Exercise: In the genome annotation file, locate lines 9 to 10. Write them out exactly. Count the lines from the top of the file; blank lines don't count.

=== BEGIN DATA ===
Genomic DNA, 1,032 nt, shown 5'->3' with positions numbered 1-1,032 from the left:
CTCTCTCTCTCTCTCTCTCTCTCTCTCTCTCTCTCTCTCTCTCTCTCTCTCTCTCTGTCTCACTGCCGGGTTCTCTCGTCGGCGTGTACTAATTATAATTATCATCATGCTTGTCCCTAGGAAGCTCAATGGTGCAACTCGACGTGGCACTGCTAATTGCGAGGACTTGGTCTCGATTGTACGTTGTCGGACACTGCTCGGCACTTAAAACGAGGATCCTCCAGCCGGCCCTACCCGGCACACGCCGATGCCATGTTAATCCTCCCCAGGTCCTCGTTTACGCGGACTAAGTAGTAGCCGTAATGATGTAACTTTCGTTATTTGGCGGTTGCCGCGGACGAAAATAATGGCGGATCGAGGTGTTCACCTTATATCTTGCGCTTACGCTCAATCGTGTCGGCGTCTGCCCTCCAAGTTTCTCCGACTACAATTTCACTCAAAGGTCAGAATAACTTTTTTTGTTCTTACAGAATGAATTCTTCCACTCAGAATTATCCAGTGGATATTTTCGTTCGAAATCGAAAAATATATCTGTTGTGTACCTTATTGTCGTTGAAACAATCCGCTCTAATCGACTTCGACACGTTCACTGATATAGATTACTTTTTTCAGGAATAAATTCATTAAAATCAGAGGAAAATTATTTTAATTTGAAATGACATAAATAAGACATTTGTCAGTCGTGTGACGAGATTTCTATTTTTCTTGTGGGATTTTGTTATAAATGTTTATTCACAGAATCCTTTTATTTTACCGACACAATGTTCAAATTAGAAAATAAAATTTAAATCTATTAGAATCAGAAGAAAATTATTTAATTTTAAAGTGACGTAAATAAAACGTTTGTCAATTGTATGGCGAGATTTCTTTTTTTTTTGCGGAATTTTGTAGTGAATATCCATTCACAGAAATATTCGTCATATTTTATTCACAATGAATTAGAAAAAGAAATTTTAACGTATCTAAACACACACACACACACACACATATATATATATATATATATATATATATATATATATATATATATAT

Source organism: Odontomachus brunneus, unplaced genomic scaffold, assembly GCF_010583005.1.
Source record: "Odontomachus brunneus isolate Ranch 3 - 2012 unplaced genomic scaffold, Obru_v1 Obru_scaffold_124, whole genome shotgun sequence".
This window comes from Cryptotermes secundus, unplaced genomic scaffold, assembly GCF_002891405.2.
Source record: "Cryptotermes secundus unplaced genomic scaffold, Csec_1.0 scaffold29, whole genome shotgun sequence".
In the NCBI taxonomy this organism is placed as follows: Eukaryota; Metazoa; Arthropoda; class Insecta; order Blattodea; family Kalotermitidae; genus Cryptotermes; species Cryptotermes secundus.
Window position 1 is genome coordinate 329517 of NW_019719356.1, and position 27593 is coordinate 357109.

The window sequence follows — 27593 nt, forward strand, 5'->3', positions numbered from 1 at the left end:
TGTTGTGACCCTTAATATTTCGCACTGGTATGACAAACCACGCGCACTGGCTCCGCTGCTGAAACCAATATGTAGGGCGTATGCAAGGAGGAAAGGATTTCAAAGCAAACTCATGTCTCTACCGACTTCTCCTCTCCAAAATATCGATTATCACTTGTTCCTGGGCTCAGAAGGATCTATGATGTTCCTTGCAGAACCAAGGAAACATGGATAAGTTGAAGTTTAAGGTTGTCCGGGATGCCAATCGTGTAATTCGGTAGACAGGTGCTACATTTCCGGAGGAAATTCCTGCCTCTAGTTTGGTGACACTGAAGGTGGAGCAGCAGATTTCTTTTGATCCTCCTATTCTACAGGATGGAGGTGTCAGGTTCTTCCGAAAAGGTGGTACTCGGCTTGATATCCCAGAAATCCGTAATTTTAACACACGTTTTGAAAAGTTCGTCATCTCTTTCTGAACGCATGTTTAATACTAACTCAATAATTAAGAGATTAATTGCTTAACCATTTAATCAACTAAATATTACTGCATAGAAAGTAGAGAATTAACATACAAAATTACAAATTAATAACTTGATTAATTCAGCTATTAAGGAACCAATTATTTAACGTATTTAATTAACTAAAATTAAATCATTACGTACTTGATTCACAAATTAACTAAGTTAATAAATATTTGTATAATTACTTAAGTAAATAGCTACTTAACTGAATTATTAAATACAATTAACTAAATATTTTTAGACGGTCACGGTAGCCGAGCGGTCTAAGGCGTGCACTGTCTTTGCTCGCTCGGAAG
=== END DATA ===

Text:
The window sequence follows — 27593 nt, forward strand, 5'->3', positions numbered from 1 at the left end:
TGTTGTGACCCTTAATATTTCGCACTGGTATGACAAACCACGCGCACTGGCTCCGCTGCTGAAACCAATATGTAGGGCGTATGCAAGGAGGAAAGGATTTCAAAGCAAACTCATGTCTCTACCGACTTCTCCTCTCCAAAATATCGATTATCACTTGTTCCTGGGCTCAGAAGGATCTATGATGTTCCTTGCAGAACCAAGGAAACATGGATAAGTTGAAGTTTAAGGTTGTCCGGGATGCCAATCGTGTAATTCGGTAGACAGGTGCTACATTTCCGGAGGAAATTCCTGCCTCTAGTTTGGTGACACTGAAGGTGGAGCAGCAGATTTCTTTTGATCCTCCTATTCTACAGGATGGAGGTGTCAGGTTCTTCCGAAAAGGTGGTACTCGGCTTGATATCCCAGAAATCCGTAATTTTAACACACGTTTTGAAAAGTTCGTCATCTCTTTCTGAACGCATGTTTAATACTAACTCAATAATTAAGAGATTAATTGCTTAACCATTTAATCAACTAAATATTACTGCATAGAAAGTAGAGAATTAACATACAAAATTACAAATTAATAACTTGATTAATTCAGCTATTAAGGAACCAATTATTTAACGTATTTAATTAACTAAAATTAAATCATTACGTACTTGATTCACAAATTAACTAAGTTAATAAATATTTGTATAATTACTTAAGTAAATAGCTACTTAACTGAATTATTAAATACAATTAACTAAATATTTTTAGACGGTCACGGTAGCCGAGCGGTCTAAGGCGTGCACTGTCTTTGCTCGCTCGGAAG